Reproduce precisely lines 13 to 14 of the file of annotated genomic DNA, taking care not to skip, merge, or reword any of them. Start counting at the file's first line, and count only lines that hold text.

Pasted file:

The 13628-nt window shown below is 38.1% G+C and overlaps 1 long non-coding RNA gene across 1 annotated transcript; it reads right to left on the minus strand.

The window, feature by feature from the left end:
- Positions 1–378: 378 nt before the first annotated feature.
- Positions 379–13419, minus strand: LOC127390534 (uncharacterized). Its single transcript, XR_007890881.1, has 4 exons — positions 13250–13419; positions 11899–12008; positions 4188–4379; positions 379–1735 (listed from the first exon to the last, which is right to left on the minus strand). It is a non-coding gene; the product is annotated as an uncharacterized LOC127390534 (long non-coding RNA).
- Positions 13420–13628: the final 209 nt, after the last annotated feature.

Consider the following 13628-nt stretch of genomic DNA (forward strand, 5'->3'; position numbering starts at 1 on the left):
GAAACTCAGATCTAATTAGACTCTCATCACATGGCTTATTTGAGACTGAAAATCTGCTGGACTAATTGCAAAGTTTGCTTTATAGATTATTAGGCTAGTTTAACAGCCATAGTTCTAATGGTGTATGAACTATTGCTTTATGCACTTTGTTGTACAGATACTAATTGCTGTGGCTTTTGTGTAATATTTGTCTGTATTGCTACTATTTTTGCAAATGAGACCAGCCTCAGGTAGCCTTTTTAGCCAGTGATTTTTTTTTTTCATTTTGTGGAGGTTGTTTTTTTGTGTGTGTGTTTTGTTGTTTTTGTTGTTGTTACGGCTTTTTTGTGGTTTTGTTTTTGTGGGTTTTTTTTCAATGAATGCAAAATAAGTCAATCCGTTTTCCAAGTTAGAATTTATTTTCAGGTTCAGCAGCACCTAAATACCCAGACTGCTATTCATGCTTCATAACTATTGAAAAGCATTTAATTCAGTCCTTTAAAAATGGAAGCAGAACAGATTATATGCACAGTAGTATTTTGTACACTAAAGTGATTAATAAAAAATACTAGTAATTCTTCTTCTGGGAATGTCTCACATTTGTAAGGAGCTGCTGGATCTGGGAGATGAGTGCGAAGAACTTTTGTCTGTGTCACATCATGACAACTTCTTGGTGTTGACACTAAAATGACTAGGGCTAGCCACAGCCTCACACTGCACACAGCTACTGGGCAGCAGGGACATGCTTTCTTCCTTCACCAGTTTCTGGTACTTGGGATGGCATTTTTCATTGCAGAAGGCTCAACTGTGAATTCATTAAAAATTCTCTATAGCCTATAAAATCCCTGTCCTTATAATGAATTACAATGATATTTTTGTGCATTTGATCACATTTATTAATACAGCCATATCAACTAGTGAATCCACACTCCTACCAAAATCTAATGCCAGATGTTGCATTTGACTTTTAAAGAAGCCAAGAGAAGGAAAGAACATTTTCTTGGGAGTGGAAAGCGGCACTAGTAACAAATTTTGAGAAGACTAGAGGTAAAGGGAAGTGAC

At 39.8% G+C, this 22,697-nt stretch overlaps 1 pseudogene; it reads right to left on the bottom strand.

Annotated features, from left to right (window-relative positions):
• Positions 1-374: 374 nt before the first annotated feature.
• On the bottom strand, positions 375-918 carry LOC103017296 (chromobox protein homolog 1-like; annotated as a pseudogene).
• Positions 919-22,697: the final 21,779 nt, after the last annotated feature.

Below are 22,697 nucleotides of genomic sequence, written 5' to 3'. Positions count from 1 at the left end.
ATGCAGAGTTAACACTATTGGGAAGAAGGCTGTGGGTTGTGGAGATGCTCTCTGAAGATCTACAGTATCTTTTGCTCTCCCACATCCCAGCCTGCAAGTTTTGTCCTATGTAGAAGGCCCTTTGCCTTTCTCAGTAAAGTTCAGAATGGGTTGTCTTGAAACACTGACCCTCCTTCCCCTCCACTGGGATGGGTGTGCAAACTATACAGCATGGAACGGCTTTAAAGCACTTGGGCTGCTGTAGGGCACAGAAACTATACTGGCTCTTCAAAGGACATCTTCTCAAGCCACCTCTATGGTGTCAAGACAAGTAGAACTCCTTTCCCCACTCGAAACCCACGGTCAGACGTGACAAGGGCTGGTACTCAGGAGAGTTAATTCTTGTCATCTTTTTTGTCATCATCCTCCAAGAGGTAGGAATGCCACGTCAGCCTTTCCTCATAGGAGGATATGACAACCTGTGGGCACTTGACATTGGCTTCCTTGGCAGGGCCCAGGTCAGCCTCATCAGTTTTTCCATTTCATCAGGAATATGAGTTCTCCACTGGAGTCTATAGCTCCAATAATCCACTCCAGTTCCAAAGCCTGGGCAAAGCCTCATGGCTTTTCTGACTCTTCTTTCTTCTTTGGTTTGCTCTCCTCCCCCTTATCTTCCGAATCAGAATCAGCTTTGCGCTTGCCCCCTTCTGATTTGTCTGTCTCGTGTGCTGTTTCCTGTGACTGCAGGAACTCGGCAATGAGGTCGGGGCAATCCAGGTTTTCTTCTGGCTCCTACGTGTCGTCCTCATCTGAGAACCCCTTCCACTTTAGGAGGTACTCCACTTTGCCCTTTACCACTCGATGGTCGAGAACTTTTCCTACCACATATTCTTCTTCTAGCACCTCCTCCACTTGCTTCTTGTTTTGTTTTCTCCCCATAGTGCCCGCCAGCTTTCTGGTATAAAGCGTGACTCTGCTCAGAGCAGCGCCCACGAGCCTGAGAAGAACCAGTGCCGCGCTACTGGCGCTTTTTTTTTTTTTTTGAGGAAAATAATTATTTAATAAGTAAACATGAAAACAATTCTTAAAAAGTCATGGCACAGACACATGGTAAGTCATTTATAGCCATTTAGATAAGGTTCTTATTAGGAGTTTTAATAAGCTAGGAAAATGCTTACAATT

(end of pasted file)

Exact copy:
Below are 22,697 nucleotides of genomic sequence, written 5' to 3'. Positions count from 1 at the left end.
ATGCAGAGTTAACACTATTGGGAAGAAGGCTGTGGGTTGTGGAGATGCTCTCTGAAGATCTACAGTATCTTTTGCTCTCCCACATCCCAGCCTGCAAGTTTTGTCCTATGTAGAAGGCCCTTTGCCTTTCTCAGTAAAGTTCAGAATGGGTTGTCTTGAAACACTGACCCTCCTTCCCCTCCACTGGGATGGGTGTGCAAACTATACAGCATGGAACGGCTTTAAAGCACTTGGGCTGCTGTAGGGCACAGAAACTATACTGGCTCTTCAAAGGACATCTTCTCAAGCCACCTCTATGGTGTCAAGACAAGTAGAACTCCTTTCCCCACTCGAAACCCACGGTCAGACGTGACAAGGGCTGGTACTCAGGAGAGTTAATTCTTGTCATCTTTTTTGTCATCATCCTCCAAGAGGTAGGAATGCCACGTCAGCCTTTCCTCATAGGAGGATATGACAACCTGTGGGCACTTGACATTGGCTTCCTTGGCAGGGCCCAGGTCAGCCTCATCAGTTTTTCCATTTCATCAGGAATATGAGTTCTCCACTGGAGTCTATAGCTCCAATAATCCACTCCAGTTCCAAAGCCTGGGCAAAGCCTCATGGCTTTTCTGACTCTTCTTTCTTCTTTGGTTTGCTCTCCTCCCCCTTATCTTCCGAATCAGAATCAGCTTTGCGCTTGCCCCCTTCTGATTTGTCTGTCTCGTGTGCTGTTTCCTGTGACTGCAGGAACTCGGCAATGAGGTCGGGGCAATCCAGGTTTTCTTCTGGCTCCTACGTGTCGTCCTCATCTGAGAACCCCTTCCACTTTAGGAGGTACTCCACTTTGCCCTTTACCACTCGATGGTCGAGAACTTTTCCTACCACATATTCTTCTTCTAGCACCTCCTCCACTTGCTTCTTGTTTTGTTTTCTCCCCATAGTGCCCGCCAGCTTTCTGGTATAAAGCGTGACTCTGCTCAGAGCAGCGCCCACGAGCCTGAGAAGAACCAGTGCCGCGCTACTGGCGCTTTTTTTTTTTTTTTGAGGAAAATAATTATTTAATAAGTAAACATGAAAACAATTCTTAAAAAGTCATGGCACAGACACATGGTAAGTCATTTATAGCCATTTAGATAAGGTTCTTATTAGGAGTTTTAATAAGCTAGGAAAATGCTTACAATT